Signals and Exceptions in Unix/Linux

(10). Proper use of signals: Unix signals are originally designed for these purposes.

. As a unified treatment of process exceptions: When a process encounters an exception, it traps to kernel mode, converts the trap reason to a signal number and sends the signal to itself. If the exception occurred in kernel mode, the kernel prints a PANIC message and stops. If the exception occurred in user mode, the process typically terminates with a memory dump for debugging.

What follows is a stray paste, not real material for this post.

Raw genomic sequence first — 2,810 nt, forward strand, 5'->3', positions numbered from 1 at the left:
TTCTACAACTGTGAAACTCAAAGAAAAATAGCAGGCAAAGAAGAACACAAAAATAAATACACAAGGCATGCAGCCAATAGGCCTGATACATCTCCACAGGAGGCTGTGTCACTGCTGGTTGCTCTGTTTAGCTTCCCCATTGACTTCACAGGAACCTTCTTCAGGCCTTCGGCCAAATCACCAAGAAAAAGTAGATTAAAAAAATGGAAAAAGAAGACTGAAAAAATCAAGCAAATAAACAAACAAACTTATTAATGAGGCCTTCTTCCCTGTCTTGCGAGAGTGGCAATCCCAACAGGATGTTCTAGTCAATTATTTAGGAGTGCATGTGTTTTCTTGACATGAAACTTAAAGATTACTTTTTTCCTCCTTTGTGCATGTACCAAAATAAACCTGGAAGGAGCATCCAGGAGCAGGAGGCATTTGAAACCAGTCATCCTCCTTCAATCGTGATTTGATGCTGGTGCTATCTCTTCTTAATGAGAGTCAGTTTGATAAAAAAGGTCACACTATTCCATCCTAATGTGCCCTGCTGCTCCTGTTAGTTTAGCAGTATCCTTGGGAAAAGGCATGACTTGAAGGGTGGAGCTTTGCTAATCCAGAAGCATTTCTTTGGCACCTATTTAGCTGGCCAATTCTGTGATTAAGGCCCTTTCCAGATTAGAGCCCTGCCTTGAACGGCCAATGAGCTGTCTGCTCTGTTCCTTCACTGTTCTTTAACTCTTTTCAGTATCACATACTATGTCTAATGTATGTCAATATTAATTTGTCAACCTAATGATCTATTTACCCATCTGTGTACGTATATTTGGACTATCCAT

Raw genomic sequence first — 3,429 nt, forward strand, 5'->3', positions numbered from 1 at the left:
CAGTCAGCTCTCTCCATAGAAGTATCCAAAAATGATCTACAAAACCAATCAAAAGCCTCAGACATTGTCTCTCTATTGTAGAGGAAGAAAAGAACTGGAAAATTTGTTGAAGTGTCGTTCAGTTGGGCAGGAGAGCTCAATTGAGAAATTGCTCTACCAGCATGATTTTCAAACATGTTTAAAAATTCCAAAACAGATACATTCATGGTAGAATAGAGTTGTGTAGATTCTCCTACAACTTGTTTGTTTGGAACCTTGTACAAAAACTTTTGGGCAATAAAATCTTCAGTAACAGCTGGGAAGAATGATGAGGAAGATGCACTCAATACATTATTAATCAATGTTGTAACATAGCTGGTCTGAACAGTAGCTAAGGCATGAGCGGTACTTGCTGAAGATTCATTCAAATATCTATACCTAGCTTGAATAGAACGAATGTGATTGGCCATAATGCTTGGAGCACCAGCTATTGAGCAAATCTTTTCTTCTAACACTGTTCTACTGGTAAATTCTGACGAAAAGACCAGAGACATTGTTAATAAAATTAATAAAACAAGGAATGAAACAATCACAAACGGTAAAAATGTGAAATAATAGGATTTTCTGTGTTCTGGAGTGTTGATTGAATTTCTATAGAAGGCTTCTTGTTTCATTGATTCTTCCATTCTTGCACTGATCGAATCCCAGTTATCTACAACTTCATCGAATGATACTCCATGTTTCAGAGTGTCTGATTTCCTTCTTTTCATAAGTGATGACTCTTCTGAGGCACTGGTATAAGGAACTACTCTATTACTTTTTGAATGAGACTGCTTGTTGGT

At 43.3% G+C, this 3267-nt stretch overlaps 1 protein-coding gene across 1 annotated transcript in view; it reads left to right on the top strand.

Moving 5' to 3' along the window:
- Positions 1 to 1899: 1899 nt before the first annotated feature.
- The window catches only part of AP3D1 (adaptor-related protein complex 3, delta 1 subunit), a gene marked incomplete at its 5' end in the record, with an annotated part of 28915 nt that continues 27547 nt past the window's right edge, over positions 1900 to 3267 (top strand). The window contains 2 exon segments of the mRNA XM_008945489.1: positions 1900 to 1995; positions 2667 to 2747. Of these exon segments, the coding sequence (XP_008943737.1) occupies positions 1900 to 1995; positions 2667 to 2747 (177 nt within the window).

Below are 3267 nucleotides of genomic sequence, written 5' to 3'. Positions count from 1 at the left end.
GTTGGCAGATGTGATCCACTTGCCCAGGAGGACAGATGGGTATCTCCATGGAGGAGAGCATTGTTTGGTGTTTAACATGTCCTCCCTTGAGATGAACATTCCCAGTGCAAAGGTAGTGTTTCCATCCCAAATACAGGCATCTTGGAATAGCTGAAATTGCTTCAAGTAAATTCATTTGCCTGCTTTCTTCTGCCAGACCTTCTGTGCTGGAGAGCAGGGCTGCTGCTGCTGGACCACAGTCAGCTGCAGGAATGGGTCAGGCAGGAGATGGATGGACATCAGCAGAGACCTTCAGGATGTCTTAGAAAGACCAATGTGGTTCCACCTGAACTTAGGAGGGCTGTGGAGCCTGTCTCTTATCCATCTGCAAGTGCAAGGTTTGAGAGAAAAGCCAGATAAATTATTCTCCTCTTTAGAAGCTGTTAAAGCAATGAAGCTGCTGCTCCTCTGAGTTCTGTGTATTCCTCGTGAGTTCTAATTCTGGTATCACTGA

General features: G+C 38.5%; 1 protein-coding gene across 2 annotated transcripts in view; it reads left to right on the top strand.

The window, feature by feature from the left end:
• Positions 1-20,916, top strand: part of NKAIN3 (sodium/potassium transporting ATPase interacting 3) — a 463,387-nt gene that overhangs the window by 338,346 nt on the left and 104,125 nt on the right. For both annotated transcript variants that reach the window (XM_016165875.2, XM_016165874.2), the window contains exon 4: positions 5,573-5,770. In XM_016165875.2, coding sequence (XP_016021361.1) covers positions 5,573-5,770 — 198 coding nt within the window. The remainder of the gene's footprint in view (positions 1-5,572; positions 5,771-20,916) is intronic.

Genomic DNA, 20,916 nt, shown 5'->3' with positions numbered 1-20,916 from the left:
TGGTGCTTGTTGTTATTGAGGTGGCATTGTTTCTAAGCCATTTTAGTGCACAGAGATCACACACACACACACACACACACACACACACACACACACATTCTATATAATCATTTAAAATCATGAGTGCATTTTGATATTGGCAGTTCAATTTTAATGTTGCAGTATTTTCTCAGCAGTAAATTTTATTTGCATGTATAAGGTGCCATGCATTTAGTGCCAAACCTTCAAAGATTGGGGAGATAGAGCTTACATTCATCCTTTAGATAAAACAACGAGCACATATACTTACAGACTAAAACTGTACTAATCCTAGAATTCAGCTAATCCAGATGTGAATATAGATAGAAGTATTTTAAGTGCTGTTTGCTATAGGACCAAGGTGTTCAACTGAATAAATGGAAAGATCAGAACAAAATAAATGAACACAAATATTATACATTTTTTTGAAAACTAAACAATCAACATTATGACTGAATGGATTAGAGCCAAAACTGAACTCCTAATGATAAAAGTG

. To allow processes to handle program errors in user mode by preinstalled signal catchers. This is similar to the ESPIE macro in MVS [IBM MVS].

. Under unusual conditions, it allows a process to kill another process by a signal. Note that kill does not kill a process outright; it is only a “please die” plea to the target process. Why can’t we kill a process outright? The reader is encouraged to think of the reasons. (Hint: the large number of unclaimed anonymous accounts in Swiss banks).

Source: Wang K.C. (2018), Systems Programming in Unix/Linux, Springer; 1st ed. 2018 edition.

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